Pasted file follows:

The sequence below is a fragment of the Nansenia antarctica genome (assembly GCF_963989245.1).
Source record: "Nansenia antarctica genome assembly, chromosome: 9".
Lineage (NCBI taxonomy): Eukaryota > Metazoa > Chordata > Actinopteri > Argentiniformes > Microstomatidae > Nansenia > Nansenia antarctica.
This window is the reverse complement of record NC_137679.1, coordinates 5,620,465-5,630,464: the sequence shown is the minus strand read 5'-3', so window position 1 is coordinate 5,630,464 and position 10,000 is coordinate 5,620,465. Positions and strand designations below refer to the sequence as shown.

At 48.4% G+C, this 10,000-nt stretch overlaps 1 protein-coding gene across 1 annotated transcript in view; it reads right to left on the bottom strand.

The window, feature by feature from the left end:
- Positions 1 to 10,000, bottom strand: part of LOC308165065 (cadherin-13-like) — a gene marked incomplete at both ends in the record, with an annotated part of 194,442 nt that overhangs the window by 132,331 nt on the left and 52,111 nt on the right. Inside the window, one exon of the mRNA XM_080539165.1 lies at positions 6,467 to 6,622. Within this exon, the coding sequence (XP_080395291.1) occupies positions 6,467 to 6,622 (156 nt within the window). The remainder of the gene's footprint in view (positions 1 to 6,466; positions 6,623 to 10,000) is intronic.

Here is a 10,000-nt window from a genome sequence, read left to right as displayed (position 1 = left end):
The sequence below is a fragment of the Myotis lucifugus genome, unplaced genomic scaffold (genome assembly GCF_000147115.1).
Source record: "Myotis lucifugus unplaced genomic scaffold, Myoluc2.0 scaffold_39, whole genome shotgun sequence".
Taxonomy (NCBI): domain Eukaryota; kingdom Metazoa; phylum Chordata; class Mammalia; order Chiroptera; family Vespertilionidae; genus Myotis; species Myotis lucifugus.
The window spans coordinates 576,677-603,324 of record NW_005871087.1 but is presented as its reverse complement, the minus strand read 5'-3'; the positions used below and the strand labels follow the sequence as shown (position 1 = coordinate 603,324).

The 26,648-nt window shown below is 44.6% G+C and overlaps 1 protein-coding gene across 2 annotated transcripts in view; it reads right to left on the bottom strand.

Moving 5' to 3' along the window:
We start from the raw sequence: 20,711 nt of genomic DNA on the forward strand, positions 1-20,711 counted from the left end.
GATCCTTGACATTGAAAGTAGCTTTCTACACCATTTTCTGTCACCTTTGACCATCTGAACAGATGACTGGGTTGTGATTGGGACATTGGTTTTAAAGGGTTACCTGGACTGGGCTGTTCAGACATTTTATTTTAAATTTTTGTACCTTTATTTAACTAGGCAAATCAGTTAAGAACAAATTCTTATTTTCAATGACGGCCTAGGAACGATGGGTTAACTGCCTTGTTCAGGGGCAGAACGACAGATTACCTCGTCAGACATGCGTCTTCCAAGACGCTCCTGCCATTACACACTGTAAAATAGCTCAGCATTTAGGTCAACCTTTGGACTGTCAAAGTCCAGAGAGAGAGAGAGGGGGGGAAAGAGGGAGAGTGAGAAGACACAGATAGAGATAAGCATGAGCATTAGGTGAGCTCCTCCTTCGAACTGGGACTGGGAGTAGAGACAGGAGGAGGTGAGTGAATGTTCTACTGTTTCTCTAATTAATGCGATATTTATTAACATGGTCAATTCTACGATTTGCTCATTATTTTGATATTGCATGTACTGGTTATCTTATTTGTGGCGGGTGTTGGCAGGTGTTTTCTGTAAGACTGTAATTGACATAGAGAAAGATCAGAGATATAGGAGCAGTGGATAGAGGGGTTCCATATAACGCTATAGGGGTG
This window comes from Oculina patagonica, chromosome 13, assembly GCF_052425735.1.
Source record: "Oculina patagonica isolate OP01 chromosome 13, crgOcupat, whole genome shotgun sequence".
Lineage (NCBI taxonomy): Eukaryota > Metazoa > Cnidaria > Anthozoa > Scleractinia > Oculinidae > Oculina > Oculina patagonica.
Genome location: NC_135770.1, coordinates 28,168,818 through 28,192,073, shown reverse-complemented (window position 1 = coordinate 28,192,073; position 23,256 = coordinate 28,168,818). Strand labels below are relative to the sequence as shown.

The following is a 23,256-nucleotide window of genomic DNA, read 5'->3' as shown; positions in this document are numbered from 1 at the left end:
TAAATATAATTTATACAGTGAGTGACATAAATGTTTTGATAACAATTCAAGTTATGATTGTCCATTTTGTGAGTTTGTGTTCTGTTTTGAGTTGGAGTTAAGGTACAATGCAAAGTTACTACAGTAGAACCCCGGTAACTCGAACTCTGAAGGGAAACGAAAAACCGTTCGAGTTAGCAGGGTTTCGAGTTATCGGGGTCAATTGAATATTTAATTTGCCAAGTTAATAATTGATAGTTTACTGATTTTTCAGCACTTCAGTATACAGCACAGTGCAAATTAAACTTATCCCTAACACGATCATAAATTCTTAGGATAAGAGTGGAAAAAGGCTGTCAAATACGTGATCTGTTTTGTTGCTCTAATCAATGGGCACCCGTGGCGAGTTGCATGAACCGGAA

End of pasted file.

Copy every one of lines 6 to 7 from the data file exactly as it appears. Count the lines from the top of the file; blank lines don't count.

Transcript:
The window, feature by feature from the left end:
- Positions 1 to 10,000, bottom strand: part of LOC308165065 (cadherin-13-like) — a gene marked incomplete at both ends in the record, with an annotated part of 194,442 nt that overhangs the window by 132,331 nt on the left and 52,111 nt on the right. Inside the window, one exon of the mRNA XM_080539165.1 lies at positions 6,467 to 6,622. Within this exon, the coding sequence (XP_080395291.1) occupies positions 6,467 to 6,622 (156 nt within the window). The remainder of the gene's footprint in view (positions 1 to 6,466; positions 6,623 to 10,000) is intronic.